Rather than eating the sliced fish plain on its its own, you can wrap up these bite sized slivers of chūtoro with some shredded narazuke pickles (the pickles are pickled in a mixture of both sake and mirin), a sprinkling of chopped onions and in a nori (seaweed) sheet.

Homemade Chicken Dumpling “Tsukune” ($8)
Try some kushiyaki from the charcoal grill. This tsukune is a Japanese chicken meatball cooked yakitori style on a skewer.

Prepared homemade, the chicken dumpling remains juicy and complemented with a sweet soy yakitori tare when grilled with an optional egg yolk dip.

Other recommended skewers include the Koji-marinated “Gyutan” Beef Tongue ($14), and Miso-marinated Pork Shoulder ($6).

Home-made Honey Lemon Pudding ($8)
Cap off your Japanese meal with a home-made sweet-sour pudding served in a small cup, torched before serving for a layer of caramelization which make remind you of crème brûlée.

Flavoured with the sweetness of honey and the bright sparkling acidity of lemon, this delicate and velvety pudding is an ideal palate cleanser to a series of rich, satisfying dishes.

Sake Lees Ice Cream with Charcoal Grilled Pineapple ($12)
For something cool, try the Sake Lees Ice Cream with Charcoal Grilled Pineapple. Find a reason to celebrate with this frozen treat spiked with a dash of sake lees (The taste of sake lees or sake kasu is fruity and has a similar taste to Japanese sake.)

The tropical flavours of pineapple get a mild charred taste with the grilling, mellowed with a sprinkling of green tea tapioca.

Rockon Tokyo Omakase ($88)
If you can’t decide, leave things up to the chef with its omakase menu that will serve 8 delectable courses for $88.

It will include a starter, assorted obanzai, a warm dish, seasonal sashimi, charcoal-grilled seasonal fish, seasonal fried fish, tamago kake gohan and a homemade honey lemon pudding for dessert.

You may add on the Rock On! Treasure Box for $90, a Gout-O I.C.U (ikura, caviar and uni atop rice) for $60 or 5 glasses of sake pairing for $60 (60cc each).

Their range of sake is quite impressive, featuring premium and rare ones, including a fave of the Emperor of Japan.


Cleared for lunch: Japanese airline serves £390 in-flight meals on parked planes

The choice always used to simple – chicken or beef. But Japan’s biggest airline has now started offering luxury dining aboard a parked airplane it has named the “winged restaurant,” for £390 a meal.

Diners grounded by the pandemic rushed to relive the cabin dining experience on Wednesday .

All Nippon Airways (ANA) dining “passengers” can choose between a first-class seat with a meal for 59,800 yen (£391) or a business-class option for about half the price, at 29,800 yen, on board a stationary Boeing-777 at Haneda airport in Tokyo.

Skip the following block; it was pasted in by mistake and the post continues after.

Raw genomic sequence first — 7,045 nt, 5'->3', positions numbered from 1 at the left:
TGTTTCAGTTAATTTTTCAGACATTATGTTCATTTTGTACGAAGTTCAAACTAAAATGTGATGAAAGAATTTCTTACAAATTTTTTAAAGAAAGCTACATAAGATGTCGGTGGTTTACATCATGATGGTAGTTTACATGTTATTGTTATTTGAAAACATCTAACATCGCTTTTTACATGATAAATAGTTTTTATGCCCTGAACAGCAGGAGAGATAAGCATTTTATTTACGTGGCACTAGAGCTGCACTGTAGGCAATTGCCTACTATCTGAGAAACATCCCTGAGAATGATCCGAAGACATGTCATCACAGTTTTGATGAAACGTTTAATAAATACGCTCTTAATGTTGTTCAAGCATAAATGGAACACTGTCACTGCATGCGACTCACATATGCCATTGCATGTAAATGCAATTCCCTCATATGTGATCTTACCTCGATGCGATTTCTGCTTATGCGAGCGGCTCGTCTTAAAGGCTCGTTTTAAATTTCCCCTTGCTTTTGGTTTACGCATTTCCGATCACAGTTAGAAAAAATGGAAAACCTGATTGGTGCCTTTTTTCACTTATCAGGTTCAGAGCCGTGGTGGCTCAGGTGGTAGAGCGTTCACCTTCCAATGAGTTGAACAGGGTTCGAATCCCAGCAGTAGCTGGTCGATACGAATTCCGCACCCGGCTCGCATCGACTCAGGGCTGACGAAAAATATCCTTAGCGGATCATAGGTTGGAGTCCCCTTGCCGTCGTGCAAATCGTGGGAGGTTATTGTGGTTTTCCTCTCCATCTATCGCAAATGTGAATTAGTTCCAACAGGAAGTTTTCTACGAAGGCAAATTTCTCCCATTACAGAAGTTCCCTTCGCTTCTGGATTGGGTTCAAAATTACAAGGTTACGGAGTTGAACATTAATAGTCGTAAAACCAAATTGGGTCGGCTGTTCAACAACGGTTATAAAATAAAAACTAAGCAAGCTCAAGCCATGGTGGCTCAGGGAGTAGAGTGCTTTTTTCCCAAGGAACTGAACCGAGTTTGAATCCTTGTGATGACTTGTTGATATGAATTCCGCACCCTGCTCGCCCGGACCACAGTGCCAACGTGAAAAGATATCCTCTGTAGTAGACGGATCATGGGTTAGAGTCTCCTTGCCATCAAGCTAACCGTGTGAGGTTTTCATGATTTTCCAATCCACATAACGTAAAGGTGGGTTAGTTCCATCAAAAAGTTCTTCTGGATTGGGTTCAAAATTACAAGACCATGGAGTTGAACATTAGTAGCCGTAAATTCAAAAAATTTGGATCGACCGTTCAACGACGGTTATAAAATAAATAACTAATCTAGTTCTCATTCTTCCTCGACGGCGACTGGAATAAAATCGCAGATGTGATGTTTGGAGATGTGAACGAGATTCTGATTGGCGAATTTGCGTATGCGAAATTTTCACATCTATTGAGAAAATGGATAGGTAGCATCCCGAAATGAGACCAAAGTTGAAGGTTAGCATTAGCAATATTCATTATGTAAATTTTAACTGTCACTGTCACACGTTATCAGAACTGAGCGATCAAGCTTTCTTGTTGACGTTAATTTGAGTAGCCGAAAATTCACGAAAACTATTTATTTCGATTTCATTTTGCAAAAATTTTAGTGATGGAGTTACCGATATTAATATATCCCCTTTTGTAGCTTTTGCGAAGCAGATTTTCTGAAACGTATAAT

Guests are asked to select their meal in advance from a Japanese or international menu. Mains include grilled sablefish with saikyo miso, simmered beef and tofu Wagyu beef with Kobe wine mustard and sautéed sea bass and shellfish bisque, served with Japanese sake, plum wine or Krug champagne.

The chef speaks with a customer on a parked All Nippon Airways plane at Haneda airport in Tokyo. Photograph: All Nippon Airways/AFP/Getty Images

Yosuke Kimoto, 42, who had a business-class meal with his 14-year-old son, told Kyodo News: “It was a delicious meal. I’m glad that my kid enjoyed it too.” They were among 60 guests who had lunch aboard on the first day of the service, with a similar number having dinner.

His son was also impressed. “The business class was drastically different from the economy class in terms of both food and the seat. It was so spacious, and the seat was like a bed when reclined,” he told Nikkei Asia.

ANA will offer 22 lunch and dinner sessions this month, each lasting about three hours. There is no in-flight entertainment, but customers receive amenity kits and can also use the airline’s lounge at Haneda’s domestic terminal.

Singapore Airlines became the first carrier to tap into the public’s appetite for onboard dining last October, when it started offering meals on two A380 superjumbos parked at Changi airport in Singapore. Tickets sold out in less than half an hour, despite the £360 price tag to eat in a top-flight suite, with the chance to watch a movie too. Economy-class meals were more affordable at £30 a head.

The pandemic has plunged the global aviation industry into its worst-ever crisis, as many aircraft around the world remain grounded amid coronavirus travel restrictions and lockdowns, prompting some airlines to think creatively about what to do with their idle aircraft. At ANA, the idea of the “winged restaurant” was reportedly thought up by employees.